- Hardcover: 179 pages
- Publisher: Regnery Pub (May 1984)
- Language: English
- ISBN-10: 0895266172
- ISBN-13: 978-0895266170
- Product Dimensions: 8.9 x 6.1 x 0.8 inches
- Shipping Weight: 14.4 ounces
- Average Customer Review: 5.0 out of 5 stars See all reviews (1 customer review)
- Amazon Best Sellers Rank: #755,864 in Books (See Top 100 in Books)
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From Bretton Woods to World Inflation: A Study of the Causes and Consequences Hardcover – May, 1984
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Hazlitt's recurring criticism of the IMF was that it put too much pressure on the US Dollar as the world reserve currency. Under Bretton Woods, currency exchange rates were fixed as opposed to today where rates are deciphered and freely set by the market. No requirements were put on borrowing governments to keep their financial house in order. Governments could irresponsibly print currency and the US would have to buy that foreign fiat at the previously agreed fixed rate which was ultimately much higher than a free market would have paid. Now you know how the gold supply in this country went bye-bye. Hazlitt specifically cites the subsidizing of the French Franc at levels far above what a free market would tolerate, as being the reason the US was drained of most of its gold. Nixon doesn't get all the blame here folks. As stated on page 19 in the book, "The world dollar-exchange system was inherently brittle, and it broke."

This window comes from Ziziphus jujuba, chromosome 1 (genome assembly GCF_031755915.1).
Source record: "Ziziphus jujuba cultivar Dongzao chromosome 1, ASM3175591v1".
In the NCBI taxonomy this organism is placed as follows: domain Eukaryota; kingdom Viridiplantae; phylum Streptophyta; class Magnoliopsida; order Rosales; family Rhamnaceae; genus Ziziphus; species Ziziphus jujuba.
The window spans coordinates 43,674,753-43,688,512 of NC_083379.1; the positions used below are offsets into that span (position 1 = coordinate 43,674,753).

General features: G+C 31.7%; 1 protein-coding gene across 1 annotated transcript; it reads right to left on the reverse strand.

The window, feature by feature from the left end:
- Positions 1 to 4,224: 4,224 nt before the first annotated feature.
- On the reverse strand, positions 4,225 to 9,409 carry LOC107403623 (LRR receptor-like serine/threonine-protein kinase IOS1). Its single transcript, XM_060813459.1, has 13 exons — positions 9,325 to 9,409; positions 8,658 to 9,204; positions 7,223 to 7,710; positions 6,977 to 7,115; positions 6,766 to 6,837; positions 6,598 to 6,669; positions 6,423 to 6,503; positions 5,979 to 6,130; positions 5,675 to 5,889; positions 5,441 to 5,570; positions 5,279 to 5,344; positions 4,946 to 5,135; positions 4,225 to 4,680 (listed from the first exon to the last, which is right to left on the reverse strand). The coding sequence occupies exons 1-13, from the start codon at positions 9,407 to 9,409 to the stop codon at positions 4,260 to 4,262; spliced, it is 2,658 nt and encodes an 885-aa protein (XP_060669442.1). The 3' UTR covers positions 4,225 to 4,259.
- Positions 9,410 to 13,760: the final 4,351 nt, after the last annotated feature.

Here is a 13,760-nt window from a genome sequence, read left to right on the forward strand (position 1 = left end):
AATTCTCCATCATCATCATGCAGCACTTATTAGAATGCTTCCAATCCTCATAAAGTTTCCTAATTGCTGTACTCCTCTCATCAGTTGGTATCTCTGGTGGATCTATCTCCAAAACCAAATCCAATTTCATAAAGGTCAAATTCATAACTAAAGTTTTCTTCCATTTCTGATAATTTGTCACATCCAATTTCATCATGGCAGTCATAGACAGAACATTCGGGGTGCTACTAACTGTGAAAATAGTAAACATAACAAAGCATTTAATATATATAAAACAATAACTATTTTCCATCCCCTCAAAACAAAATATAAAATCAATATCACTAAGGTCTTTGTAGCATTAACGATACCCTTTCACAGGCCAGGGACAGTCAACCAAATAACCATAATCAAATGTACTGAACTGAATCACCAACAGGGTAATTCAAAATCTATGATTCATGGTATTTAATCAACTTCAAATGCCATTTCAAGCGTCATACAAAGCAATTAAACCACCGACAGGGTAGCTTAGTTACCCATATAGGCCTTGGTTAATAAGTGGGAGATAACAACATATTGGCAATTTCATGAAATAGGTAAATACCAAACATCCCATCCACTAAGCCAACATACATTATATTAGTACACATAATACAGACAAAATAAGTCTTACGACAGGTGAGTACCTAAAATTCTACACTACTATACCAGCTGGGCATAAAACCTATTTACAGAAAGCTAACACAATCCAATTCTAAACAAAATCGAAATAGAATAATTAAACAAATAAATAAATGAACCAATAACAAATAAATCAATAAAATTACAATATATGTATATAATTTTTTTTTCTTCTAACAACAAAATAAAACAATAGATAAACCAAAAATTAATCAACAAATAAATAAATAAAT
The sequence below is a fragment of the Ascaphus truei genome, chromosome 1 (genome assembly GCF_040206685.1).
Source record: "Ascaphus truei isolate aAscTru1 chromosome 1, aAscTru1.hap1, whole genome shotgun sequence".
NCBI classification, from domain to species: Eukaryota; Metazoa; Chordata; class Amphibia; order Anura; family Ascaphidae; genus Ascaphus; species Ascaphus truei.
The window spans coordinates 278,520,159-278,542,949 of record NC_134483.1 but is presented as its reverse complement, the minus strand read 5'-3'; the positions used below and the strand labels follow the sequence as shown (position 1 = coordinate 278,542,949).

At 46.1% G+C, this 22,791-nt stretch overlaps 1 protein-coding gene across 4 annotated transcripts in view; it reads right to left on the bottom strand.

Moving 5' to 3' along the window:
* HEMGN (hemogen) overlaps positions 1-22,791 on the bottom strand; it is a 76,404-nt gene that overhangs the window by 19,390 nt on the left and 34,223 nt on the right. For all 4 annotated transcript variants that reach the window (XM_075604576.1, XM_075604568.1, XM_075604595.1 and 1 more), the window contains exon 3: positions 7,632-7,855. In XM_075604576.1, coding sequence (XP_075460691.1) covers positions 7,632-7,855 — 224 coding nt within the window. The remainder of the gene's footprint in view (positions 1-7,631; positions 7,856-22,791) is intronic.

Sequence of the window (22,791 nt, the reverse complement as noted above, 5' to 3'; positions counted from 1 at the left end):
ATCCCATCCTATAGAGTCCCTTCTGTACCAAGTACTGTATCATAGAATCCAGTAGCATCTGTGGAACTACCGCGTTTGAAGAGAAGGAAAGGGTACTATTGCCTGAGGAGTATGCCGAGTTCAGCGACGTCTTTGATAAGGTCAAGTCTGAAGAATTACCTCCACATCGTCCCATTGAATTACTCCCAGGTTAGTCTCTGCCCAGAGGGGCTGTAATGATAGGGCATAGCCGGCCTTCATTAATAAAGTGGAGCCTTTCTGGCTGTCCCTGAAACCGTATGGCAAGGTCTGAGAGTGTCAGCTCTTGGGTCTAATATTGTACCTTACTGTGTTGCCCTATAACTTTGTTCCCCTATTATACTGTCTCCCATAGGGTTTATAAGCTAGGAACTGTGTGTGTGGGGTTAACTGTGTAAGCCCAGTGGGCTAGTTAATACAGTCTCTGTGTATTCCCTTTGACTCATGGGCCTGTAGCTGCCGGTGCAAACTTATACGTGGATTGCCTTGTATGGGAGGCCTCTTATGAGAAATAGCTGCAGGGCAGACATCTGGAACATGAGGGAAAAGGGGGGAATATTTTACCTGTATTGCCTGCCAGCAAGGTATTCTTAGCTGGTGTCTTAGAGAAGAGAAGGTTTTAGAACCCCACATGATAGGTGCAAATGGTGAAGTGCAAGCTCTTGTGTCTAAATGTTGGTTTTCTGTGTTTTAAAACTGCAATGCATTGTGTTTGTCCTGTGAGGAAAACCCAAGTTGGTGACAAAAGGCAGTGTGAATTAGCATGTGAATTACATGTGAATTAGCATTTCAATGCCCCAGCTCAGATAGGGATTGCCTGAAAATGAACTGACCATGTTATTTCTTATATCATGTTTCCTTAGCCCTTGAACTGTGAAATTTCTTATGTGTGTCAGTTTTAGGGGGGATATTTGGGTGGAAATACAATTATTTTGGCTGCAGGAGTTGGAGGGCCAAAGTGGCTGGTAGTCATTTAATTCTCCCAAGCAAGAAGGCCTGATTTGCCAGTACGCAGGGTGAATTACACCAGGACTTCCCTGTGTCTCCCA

Hazlitt also pointed out that The World Bank could lend prudently to counties that needed to rebuild after the war and that the IMF wasn't really needed. He also mentions different financial organizations that expressed the same thinking. Their sound reasoning was ignored.Read more ›